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([personal profile] talon Jul. 5th, 2011 10:14 am)

http://www.cnn.com/2011/OPINION/07/05/granderson.bratty.kids/index.html

If your children behave in public, this article is not directed at you. You have no reason to rise up and spew hatred at those of us who really don't want to deal with badly behaved children in public places, especially ones meant for adults. Your children are well behaved and we have no complaint with them. With you, perhaps, for dragging a child to a place not meant to be comfortable, interesting, or entertaining for children, but not with your well-behaved children.

I've had kids, I know what it takes to raise them, to teach them manners, to teach them how to behave in public. I know it takes sacrifices. It means not being able to do fun yourself because your kid needs you, or not being able to do fun stuff because you don't have anyone to watch your kid. It means eating in restaurants catering to kids instead of a nice 4 star restaurant. It means going to the movies for the kiddie matinees instead of the after dinner showings for the adult audience. It means watching kiddie movies instead of the raunchy, wild, violent, exciting movies. It means staying home a lot with the kids instead of being out and on the go.

You chose to have and keep the child. It's your job to take care of the child, and that does not mean dragging the poor exhausted thing to the store hours after its bedtime, or forcing the child to go to a restaurant that takes 30 minutes to serve a meal. It's your job to properly prepare your child for such things as air or train or bus travel, to entertain the child during those long boring drives or flights, and to make sure your child doesn't bother other people in restaurants, out shopping, during travel, or in places obviously not meant for children (day spas, adult fitness centers, business offices, factories, and so on).

I understand there are even greater challenges as a single parent (been there, done that) or when parenting a special needs child (ditto). Neither one of those is an excuse for being an absent parent or worse, an over-protective indulgent parent whose "perfect" child is almost always grossly disrespectful, disobedient, and disruptive, and prone to violence.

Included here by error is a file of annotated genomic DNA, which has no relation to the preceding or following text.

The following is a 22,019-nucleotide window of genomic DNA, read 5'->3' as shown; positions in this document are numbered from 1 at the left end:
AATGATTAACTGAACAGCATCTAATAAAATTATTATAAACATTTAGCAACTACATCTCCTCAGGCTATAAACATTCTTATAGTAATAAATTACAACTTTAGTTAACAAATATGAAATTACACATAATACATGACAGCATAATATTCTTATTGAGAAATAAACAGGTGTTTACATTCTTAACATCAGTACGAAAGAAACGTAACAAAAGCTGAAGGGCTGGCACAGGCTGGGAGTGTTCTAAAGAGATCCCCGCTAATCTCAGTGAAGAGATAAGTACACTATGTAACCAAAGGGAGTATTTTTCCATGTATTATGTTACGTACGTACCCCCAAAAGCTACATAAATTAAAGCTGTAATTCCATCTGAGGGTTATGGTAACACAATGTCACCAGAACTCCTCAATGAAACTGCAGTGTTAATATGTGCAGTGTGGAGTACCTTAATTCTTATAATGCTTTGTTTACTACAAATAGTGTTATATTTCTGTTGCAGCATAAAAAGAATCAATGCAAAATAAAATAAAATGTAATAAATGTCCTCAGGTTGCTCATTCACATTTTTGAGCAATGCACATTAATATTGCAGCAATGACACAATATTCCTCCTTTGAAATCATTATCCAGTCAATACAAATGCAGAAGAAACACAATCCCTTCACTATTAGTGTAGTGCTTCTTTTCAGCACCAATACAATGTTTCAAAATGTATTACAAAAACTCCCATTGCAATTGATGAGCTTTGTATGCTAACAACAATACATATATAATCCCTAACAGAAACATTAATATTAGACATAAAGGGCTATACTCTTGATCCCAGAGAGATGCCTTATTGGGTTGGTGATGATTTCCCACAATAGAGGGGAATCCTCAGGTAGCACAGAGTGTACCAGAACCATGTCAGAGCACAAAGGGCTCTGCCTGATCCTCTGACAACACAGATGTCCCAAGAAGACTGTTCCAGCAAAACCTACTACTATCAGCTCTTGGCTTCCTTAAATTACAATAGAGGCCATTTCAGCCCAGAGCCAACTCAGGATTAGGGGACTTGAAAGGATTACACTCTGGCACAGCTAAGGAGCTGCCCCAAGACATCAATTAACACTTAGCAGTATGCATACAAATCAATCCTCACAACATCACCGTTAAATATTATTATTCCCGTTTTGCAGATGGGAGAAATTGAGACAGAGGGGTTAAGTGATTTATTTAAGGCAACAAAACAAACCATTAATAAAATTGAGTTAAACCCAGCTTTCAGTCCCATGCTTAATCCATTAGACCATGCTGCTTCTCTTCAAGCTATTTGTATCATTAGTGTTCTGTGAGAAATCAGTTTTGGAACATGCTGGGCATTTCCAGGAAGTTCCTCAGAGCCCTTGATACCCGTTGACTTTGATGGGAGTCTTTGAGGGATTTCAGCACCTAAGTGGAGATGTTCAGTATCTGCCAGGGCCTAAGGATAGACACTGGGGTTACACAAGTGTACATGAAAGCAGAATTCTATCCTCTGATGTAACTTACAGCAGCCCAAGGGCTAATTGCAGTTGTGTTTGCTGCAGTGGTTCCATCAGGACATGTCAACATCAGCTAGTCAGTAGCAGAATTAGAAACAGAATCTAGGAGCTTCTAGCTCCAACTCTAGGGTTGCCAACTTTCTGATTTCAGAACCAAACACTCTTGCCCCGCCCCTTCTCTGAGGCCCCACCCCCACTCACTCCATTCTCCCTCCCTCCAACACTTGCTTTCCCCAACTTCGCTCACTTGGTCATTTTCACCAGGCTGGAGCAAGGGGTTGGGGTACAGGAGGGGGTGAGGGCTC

Over-protecting and over-indulging a child does no one any favors, the child least of all.

We, the abused public may suffer the child for an hour or so now and then, but that poor child will suffer for years.

In my experience, the over-protected, over-indulged child is abused as surely as the child sporting bruises and broken bones.

Have you ever played a board game? Monopoly, perhaps? It was fun because it had specific rules and a goal to let you know when you won or lost. You knew you were playing Monopoly and not Risk because of the rules. Games are fun because each game has its own rules. Society used to be fun because each segment had its own rules - how to behave in the movie house, the grocery store, Burger King, Nom de Gourmand, the park, a neighbor's house... It's not fun anymore because parents have stopped teaching their children these rules, and now it's like they've scrambled up all the board games and tossed the rules and expect the children to "intuitively know" how to behave.

I've actually had parents tell me their children would grow into their inner intuition and then they'd behave. They just had to grow up a bit.

Parents, I hate to tell this, but it doesn't work that way.

Having children is a lot of hard work. A lot of repetitive, boring, hard work where you, yes you deal with the brunt of your child's bad behavior. It's a lot of sacrifice, because children aren't born knowing how to behave. They don't have any "good behavior" instincts. And they will never "intuitively know" how to behave. This is what parents are supposed to be doing with their children: teaching them the rules of living in society. How to eat at a table with forks and napkins and indoor voices and "please" and "thanks you". How to behave when visiting a friend of the parents as opposed to how to behave when visiting a peer. How to cross the street safely (and by all the ghods, don't get me started on the parents who encourage their children to play in the streets - streets are for cars and crossing, they are not playgrounds!). How to ride a bike safely and legally. How to behave in a fine restaurant as opposed to a kid-friendly one.

there are rules and parents are severely handicapping their children by not teaching them those rules. It makes the game of life and living so much harder for those children who don't learn the rules.

nephir: All I need (Default)

From: [personal profile] nephir


I applaud your stance - having myself helped to raise 3 children to adulthood its a trying exhausting time, but giving the kids structure, rules and guides for interacting in public resulted in three very independent, outspoken and well mannered adults.

I feel horrible for the children of today in that many of their parents are not taking responsibility for giving their children the foundation upon which to live their lives.
.

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